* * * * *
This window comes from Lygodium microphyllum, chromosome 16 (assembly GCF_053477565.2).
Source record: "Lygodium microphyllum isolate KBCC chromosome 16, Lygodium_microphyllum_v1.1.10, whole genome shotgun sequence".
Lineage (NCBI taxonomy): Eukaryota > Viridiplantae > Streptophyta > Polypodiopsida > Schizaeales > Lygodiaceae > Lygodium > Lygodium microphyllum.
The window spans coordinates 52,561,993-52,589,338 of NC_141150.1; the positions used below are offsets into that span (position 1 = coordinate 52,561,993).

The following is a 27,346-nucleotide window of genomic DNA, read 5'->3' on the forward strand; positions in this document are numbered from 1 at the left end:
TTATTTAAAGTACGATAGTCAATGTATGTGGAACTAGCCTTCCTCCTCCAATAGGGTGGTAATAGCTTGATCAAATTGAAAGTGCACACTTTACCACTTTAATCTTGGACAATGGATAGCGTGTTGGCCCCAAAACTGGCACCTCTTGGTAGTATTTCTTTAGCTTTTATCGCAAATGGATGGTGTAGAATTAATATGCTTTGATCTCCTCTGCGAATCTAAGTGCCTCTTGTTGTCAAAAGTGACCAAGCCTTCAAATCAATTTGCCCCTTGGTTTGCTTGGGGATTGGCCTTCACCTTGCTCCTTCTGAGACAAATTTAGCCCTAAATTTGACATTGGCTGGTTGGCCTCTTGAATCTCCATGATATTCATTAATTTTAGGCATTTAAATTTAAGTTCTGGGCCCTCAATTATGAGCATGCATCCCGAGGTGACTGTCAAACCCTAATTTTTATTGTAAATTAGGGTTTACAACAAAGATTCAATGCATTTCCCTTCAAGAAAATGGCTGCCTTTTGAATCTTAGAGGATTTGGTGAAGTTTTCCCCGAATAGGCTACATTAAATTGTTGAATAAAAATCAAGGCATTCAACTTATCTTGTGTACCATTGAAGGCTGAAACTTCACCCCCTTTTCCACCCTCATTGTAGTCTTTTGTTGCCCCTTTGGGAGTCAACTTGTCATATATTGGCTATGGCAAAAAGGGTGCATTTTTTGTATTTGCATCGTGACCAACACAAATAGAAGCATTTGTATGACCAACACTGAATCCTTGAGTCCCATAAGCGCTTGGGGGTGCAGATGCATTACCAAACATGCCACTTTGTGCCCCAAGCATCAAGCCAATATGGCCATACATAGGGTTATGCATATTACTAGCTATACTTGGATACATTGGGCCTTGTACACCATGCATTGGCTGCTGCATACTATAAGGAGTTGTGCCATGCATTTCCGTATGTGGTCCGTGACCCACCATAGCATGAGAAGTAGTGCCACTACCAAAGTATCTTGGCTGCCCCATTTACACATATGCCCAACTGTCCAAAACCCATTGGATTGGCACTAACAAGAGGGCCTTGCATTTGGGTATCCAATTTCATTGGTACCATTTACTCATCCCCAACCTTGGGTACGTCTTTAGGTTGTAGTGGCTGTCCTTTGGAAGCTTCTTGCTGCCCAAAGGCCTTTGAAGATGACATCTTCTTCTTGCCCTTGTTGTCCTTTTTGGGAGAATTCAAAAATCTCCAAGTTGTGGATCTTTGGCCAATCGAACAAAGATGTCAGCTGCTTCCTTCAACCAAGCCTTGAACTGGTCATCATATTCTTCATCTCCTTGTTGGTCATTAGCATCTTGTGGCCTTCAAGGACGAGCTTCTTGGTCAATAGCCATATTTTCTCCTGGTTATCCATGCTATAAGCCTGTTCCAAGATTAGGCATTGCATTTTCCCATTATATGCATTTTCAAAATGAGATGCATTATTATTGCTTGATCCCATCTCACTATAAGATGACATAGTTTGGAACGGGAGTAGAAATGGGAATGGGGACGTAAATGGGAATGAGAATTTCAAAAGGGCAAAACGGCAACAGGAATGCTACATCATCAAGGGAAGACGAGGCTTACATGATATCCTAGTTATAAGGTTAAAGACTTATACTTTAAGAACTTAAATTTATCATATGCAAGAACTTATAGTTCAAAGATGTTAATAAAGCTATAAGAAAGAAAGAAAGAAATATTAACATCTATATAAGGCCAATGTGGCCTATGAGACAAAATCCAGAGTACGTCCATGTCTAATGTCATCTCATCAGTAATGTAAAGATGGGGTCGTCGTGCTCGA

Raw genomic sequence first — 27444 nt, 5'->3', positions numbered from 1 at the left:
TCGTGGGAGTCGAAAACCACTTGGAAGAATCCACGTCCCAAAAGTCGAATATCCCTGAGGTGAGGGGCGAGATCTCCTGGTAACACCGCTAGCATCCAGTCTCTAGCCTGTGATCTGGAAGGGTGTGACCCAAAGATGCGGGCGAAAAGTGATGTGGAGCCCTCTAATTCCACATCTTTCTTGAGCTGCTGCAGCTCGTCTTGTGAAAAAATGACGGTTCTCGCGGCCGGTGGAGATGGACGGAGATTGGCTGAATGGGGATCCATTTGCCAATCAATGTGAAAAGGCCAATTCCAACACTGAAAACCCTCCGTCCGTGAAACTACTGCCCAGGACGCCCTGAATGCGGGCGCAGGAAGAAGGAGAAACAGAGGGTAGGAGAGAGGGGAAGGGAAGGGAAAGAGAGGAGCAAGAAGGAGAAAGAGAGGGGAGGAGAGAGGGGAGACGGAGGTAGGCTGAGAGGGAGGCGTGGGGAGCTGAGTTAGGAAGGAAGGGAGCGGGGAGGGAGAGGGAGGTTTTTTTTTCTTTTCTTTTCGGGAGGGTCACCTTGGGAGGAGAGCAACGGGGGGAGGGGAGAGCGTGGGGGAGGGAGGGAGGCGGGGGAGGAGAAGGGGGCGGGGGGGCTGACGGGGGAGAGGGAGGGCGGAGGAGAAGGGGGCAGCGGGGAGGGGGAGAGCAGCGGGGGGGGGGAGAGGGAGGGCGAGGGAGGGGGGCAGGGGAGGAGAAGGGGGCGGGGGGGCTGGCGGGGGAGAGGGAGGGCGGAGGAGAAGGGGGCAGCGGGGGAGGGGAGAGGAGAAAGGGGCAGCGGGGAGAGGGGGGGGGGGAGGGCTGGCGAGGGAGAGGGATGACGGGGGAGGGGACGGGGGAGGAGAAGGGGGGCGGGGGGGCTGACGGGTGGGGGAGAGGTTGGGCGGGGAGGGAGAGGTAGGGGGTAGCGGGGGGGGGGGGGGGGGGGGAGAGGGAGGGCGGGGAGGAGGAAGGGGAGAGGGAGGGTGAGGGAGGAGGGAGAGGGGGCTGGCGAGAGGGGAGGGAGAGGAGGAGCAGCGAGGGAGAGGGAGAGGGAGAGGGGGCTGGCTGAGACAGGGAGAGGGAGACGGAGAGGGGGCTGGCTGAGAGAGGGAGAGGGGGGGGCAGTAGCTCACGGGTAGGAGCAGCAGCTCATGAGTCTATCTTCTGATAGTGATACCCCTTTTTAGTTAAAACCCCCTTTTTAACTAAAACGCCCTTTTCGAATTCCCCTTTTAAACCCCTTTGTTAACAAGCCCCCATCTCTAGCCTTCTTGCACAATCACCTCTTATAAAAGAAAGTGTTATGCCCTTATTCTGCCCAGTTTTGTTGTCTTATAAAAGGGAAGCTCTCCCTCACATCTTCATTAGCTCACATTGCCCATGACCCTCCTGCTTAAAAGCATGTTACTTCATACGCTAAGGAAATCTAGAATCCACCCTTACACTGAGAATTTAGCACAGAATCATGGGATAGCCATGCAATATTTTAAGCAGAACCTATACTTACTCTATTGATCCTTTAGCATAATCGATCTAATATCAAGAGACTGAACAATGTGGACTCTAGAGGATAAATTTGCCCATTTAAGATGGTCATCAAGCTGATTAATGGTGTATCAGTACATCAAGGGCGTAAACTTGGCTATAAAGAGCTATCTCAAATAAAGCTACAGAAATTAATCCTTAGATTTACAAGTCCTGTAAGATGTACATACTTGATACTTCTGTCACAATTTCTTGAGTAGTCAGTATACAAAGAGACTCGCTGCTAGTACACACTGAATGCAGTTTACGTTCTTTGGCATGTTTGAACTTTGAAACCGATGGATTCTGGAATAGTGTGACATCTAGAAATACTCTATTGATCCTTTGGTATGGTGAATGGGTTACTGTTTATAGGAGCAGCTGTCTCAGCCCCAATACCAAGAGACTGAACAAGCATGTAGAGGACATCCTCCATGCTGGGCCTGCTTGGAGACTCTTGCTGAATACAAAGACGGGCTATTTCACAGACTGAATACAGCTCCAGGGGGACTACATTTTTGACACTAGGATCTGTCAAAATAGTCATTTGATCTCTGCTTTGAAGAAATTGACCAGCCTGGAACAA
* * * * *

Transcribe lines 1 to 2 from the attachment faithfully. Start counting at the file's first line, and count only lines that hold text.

This window comes from Lygodium microphyllum, chromosome 16 (assembly GCF_053477565.2).
Source record: "Lygodium microphyllum isolate KBCC chromosome 16, Lygodium_microphyllum_v1.1.10, whole genome shotgun sequence".